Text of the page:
Super Bowl Scams: What Travelers Need to Know

Looking to score big on a Super Bowl travel package? Be careful, because scam artists love to dream up new tricks for major sporting events. The American Society of Travel Agents says millions of dollars are defrauded out of sports fans each year, with the Super Bowl being the main event for swindlers.

"I've been in hotel lobbies and in the line at the game and seen people crying because they've spend $15,000 on tickets and are turned away," says Chris Russo, President and Chair of the ASTA who has had the opportunity to attend four Super Bowls in the past.

"[E]very year we hear reports of sports fans whose travel plans were ruined by shady companies offering sports packages that are just too good to be true," says Russo.

Not surprisingly, ticket scams are the biggest problem. Each year stories make the news telling of rip off artists caught selling fake tickets on websites such as Craigslist and eBay. In 2008 nine people were arrested in a counterfeit ticket ring, and the next year fake e-mails emblazoned with the NFL logo trying to hook fans into forking over money for tickets were widely circulated.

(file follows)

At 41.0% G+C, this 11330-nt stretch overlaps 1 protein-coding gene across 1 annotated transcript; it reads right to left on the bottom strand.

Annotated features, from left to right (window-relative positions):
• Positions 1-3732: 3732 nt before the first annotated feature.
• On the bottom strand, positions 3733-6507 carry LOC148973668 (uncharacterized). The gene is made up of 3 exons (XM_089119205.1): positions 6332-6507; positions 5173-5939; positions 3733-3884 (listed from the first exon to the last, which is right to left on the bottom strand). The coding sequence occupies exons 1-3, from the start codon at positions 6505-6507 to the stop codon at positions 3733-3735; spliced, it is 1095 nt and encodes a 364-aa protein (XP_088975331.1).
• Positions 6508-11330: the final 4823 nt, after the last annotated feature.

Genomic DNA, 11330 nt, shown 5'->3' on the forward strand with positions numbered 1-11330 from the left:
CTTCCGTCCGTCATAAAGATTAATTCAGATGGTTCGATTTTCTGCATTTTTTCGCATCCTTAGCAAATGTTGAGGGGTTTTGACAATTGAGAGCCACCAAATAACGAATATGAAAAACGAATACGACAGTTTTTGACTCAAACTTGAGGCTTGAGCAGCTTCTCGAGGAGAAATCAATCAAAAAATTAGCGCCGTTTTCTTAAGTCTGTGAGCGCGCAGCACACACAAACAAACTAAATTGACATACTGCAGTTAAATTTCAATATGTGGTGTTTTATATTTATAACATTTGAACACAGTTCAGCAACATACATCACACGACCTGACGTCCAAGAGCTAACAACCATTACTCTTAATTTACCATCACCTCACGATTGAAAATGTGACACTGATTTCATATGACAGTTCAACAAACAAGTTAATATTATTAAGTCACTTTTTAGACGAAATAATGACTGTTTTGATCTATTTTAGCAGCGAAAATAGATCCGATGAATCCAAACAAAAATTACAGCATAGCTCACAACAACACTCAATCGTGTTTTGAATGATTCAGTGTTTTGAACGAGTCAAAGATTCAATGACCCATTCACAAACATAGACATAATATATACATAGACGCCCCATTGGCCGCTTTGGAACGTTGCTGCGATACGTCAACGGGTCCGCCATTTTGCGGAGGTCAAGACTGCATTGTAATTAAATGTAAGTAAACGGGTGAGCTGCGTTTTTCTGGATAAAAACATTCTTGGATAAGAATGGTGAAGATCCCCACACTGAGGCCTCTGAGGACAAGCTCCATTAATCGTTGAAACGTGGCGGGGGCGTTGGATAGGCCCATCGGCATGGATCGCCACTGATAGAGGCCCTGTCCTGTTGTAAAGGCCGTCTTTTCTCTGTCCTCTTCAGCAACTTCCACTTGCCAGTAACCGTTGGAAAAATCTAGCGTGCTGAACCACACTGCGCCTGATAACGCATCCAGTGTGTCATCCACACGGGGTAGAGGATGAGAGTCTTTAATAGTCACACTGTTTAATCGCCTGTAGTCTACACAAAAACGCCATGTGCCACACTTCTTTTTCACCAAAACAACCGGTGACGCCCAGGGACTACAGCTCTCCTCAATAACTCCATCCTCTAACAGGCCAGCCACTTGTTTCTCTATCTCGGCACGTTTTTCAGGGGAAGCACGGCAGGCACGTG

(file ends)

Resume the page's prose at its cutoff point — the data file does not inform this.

But the tricks don't stop with Super Bowl tickets: swindlers have also posed as travel agents or organizations raffling off bogus travel packages. Some con men have even gone so far as to send postcards or call innocent sports fans in an attempt to dupe them into elaborate hoaxes.

"You run into people saying they have hotel rooms and then you get there and there is no hotel room," says Russo, who explains: "Trying to find a room at the last minute in a Super Bowl city is like trying to find a needle in a haystack."

Russo and the rest of the crew at ASTA teamed up with AOL Travel News to give out some pointers on how travelers can avoid becoming a victim of a Super Bowl scam:

Check the Tickets: According to the U.S. government's 'Truth in Ticketing' rules, tour operators advertising a Super Bowl travel package that includes a flight and game tickets are required to have the game tickets in hand or a written contract for the tickets. "Travel professionals are going to be using legitimate suppliers," says Russo.

Know Your Source: Packages should be booked through a well-known travel agent or tour operator that has a consumer protection plan, which requires the tour operator has been in business for three years and has a $1 million Errors & Omissions policy.

Charge It: If possible, pay with a credit card. The Fair Credit Billing Act gives credit card customers the right to refuse paying for charges for services not rendered.

Read the Fine Print: Get information in writing, read it carefully, and ask your travel agent to explain all the details.

Verify the Room: If feeling uneasy about a package that includes a hotel room, call the hotel and see if your room is booked. The same can be done for airfare.

Be Skeptical: If it seems to good to be true, it probably is. Question postcard and phone solicitations saying you've been selected to receive a Super Bowl travel package.

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